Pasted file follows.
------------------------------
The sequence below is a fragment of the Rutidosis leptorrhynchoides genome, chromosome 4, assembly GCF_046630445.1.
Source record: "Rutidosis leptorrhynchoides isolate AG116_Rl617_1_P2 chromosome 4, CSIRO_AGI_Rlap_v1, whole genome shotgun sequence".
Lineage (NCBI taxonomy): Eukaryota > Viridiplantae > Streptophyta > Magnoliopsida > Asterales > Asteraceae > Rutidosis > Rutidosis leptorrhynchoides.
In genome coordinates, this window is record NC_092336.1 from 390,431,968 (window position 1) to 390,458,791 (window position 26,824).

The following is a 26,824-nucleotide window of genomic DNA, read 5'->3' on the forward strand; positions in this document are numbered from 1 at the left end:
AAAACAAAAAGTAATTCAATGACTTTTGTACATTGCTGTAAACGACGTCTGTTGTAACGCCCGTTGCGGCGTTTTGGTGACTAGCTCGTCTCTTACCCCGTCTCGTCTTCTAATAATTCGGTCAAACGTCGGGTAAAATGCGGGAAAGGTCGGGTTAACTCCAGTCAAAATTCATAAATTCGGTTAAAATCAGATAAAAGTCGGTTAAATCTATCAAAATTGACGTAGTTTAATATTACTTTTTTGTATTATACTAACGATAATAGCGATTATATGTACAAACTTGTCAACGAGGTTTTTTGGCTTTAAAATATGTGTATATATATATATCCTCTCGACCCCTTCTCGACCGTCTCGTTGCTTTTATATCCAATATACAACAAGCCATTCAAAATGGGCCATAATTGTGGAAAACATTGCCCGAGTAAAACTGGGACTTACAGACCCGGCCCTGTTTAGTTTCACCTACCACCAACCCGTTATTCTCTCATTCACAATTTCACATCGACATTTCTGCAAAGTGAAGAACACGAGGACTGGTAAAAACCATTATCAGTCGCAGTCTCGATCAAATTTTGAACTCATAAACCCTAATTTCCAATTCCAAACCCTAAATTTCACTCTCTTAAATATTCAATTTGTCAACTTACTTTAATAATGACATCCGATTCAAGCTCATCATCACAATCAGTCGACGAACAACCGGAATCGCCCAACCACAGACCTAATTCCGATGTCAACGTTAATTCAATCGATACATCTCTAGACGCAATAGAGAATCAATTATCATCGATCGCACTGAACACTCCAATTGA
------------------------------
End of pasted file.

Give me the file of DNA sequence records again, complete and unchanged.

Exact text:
The sequence below is a fragment of the Rutidosis leptorrhynchoides genome, chromosome 4, assembly GCF_046630445.1.
Source record: "Rutidosis leptorrhynchoides isolate AG116_Rl617_1_P2 chromosome 4, CSIRO_AGI_Rlap_v1, whole genome shotgun sequence".
Lineage (NCBI taxonomy): Eukaryota > Viridiplantae > Streptophyta > Magnoliopsida > Asterales > Asteraceae > Rutidosis > Rutidosis leptorrhynchoides.
In genome coordinates, this window is record NC_092336.1 from 390,431,968 (window position 1) to 390,458,791 (window position 26,824).

The following is a 26,824-nucleotide window of genomic DNA, read 5'->3' on the forward strand; positions in this document are numbered from 1 at the left end:
AAAACAAAAAGTAATTCAATGACTTTTGTACATTGCTGTAAACGACGTCTGTTGTAACGCCCGTTGCGGCGTTTTGGTGACTAGCTCGTCTCTTACCCCGTCTCGTCTTCTAATAATTCGGTCAAACGTCGGGTAAAATGCGGGAAAGGTCGGGTTAACTCCAGTCAAAATTCATAAATTCGGTTAAAATCAGATAAAAGTCGGTTAAATCTATCAAAATTGACGTAGTTTAATATTACTTTTTTGTATTATACTAACGATAATAGCGATTATATGTACAAACTTGTCAACGAGGTTTTTTGGCTTTAAAATATGTGTATATATATATATCCTCTCGACCCCTTCTCGACCGTCTCGTTGCTTTTATATCCAATATACAACAAGCCATTCAAAATGGGCCATAATTGTGGAAAACATTGCCCGAGTAAAACTGGGACTTACAGACCCGGCCCTGTTTAGTTTCACCTACCACCAACCCGTTATTCTCTCATTCACAATTTCACATCGACATTTCTGCAAAGTGAAGAACACGAGGACTGGTAAAAACCATTATCAGTCGCAGTCTCGATCAAATTTTGAACTCATAAACCCTAATTTCCAATTCCAAACCCTAAATTTCACTCTCTTAAATATTCAATTTGTCAACTTACTTTAATAATGACATCCGATTCAAGCTCATCATCACAATCAGTCGACGAACAACCGGAATCGCCCAACCACAGACCTAATTCCGATGTCAACGTTAATTCAATCGATACATCTCTAGACGCAATAGAGAATCAATTATCATCGATCGCACTGAACACTCCAATTGA